Mt Koya and Nara Trip, Part 1

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All of us had certain expectations of what Japan might look like before we actually arrived here. I personally envisioned Japan solely as a modern society since I rarely heard anything about traditional Japan. I thought that it was similar to the way Americans don’t talk or really relate to the culture of cowboys or the “Wild West.” However, in Japan, their modern society and traditional society co-exist and complement each other in a very fascinating way. With that said, the trip to Mt Koya and Nara was intended to show students that didn’t get the chance to step outside of Tokyo before, a more traditional side Japan.

I was certain that it would be difficult to get any sleep at all on our long 7 hour bus ride; after all, our journey began right on Halloween night. However, after our guides told us that we would be woke up around 6:40 AM, everyone quickly went to sleep. We arrived at Yoshino Park around 7:00 AM and took a morning walk before meeting with our guides.

We were greeted by the Nio Guardians, and lots of rain!!

We were greeted by the Nio Guardians, and lots of rain!!

Within the entrance of Daimon, were the Nio guardians. Our guide explained to us that, according to Japanese folktales, these guardians traveled with Buddha as bodyguards. Buddhism is normally known for its pacifist traditions; however, the stories of the Nio guardians often justify the use of force to protect cherished values and beliefs against evil.

Agyou is the guardian with an open mouth, wielding a vajra, and is known as a symbol of overt violence.

Agyou is the guardian with an open mouth, wielding a vajra, and is known as a symbol of overt violence.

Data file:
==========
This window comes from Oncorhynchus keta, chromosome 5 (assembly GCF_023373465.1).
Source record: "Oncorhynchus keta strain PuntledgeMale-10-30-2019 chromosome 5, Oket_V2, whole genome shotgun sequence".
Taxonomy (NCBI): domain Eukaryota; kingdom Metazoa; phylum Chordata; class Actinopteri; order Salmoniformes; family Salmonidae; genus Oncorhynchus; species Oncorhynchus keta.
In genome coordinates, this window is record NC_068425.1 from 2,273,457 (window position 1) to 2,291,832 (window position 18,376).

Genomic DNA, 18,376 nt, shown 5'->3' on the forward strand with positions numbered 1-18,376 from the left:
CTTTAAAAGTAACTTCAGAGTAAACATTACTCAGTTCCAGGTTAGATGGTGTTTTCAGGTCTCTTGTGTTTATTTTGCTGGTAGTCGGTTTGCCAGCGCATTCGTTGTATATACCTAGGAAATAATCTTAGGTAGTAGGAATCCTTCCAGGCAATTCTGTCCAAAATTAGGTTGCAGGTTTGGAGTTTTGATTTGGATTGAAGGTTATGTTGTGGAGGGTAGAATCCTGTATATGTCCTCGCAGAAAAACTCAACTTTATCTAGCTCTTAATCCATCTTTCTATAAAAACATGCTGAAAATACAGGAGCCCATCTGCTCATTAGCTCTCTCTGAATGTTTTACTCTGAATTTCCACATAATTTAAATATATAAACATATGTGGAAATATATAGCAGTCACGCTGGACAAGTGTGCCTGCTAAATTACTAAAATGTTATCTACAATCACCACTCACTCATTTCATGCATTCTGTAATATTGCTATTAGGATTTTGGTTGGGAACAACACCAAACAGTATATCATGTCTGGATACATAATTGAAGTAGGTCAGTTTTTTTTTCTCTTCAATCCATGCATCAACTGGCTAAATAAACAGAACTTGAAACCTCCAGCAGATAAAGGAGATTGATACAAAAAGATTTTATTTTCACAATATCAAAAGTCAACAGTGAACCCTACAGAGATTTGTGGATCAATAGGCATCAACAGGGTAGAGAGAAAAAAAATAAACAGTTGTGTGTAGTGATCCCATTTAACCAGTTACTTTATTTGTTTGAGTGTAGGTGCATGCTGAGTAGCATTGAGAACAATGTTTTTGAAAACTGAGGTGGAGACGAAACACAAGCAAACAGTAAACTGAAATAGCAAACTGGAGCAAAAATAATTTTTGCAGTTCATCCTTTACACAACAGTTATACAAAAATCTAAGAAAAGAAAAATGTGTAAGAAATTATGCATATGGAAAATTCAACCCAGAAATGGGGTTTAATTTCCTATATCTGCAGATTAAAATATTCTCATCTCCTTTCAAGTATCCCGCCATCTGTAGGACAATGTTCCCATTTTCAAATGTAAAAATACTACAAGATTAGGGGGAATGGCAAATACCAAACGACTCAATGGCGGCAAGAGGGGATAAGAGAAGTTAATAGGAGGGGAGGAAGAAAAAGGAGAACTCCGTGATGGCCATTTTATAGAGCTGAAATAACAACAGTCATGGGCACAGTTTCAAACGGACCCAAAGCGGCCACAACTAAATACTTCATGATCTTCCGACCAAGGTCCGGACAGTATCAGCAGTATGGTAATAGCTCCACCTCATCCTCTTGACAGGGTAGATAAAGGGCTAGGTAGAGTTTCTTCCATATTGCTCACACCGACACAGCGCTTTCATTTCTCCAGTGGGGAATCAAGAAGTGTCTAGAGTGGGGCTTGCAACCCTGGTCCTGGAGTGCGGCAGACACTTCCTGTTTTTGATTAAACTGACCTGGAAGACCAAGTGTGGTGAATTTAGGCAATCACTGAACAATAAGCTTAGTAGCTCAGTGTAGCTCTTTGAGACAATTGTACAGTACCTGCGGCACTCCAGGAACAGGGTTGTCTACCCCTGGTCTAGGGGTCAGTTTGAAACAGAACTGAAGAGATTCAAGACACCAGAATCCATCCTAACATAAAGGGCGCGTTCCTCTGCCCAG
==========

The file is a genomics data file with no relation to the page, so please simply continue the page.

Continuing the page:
Ungyou is the guardian with closed mouth, normally barehanded (sometimes with a sword), and is known as a symbol of latent strength.

Ungyou is the guardian with closed mouth, normally barehanded (sometimes with a sword), and is known as a symbol of latent strength.

Our first stop was Konpon Daito, shrine that houses a three-dimensional mandala along with a large statue of Buddha Mahavairochana.

Unfortunately, it was still closed when we arrived, so we only got to see the exterior.

Next, we also explored Miedo. Kobo Daishi (the founder of Shingon Buddhism) used this place for meditation. Kobo Dashi wanted to establish a monastery deep in the mountains, far from worldly distractions, where monks could practice and pray for the peace and welfare of the people. Miedo contains lots of portraits of Kobo Daishi, painted during his lifetime by his disciple. Unfortunately, pictures of the portraits were not allowed in this building.

After a long day with lots of walking, we arrived at Rengejoin Temple where we would meditate with monks and stay the night.

Rengejoin Temple was a very different experience from your typical overnight stay at a hotel!

Rengejoin Temple was a very different experience from your typical overnight stay at a hotel!

While the meditation room was crowded and cramped, it was very relaxing. I attempted to sit seiza style since I notice most of the locals were sitting that way, but after ten minutes I was already at my limit. I wish I could have taken pictures to share a bit of the experience, but I figured it wouldn’t be appropriate to do that while everyone was meditating.

Then, it was finally time for dinner, where we got to experience 精進料理 (Buddhist Vegetarian Cuisine)! In Buddhism, eating any sentient life is wrong, therefore monks live on a vegetarian diet. As a meat-eating-fanatic, I admit to being a bit disappointed when I heard that our meal would not have any. But after I began eating, I was pleasantly surprised! The food was quite delicious! Each dish was based on the concepts of five flavors, five cooking methods, and five colors (it seems that five is a lucky number in Japan!).

There is always a grilled dish, a deep-fried dish, a pickled dish, a tofu dish, and a soup dish!

There is always a grilled dish, a deep-fried dish, a pickled dish, a tofu dish, and a soup dish!

After our meal, everyone returned to their rooms, and chatted with friends while under a こたつ (a table with a blanket over it and a heater underneath). I’ve seen them before, but always thought that it was overrated. However, after experiencing its warmth, I definitely want to have one in the future!

Our rooms at Rengejoin Temple.

Our rooms at Rengejoin Temple.

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One response »

  1. Pingback: Mt Koya and Nara, Part 3: | Temple University Japan

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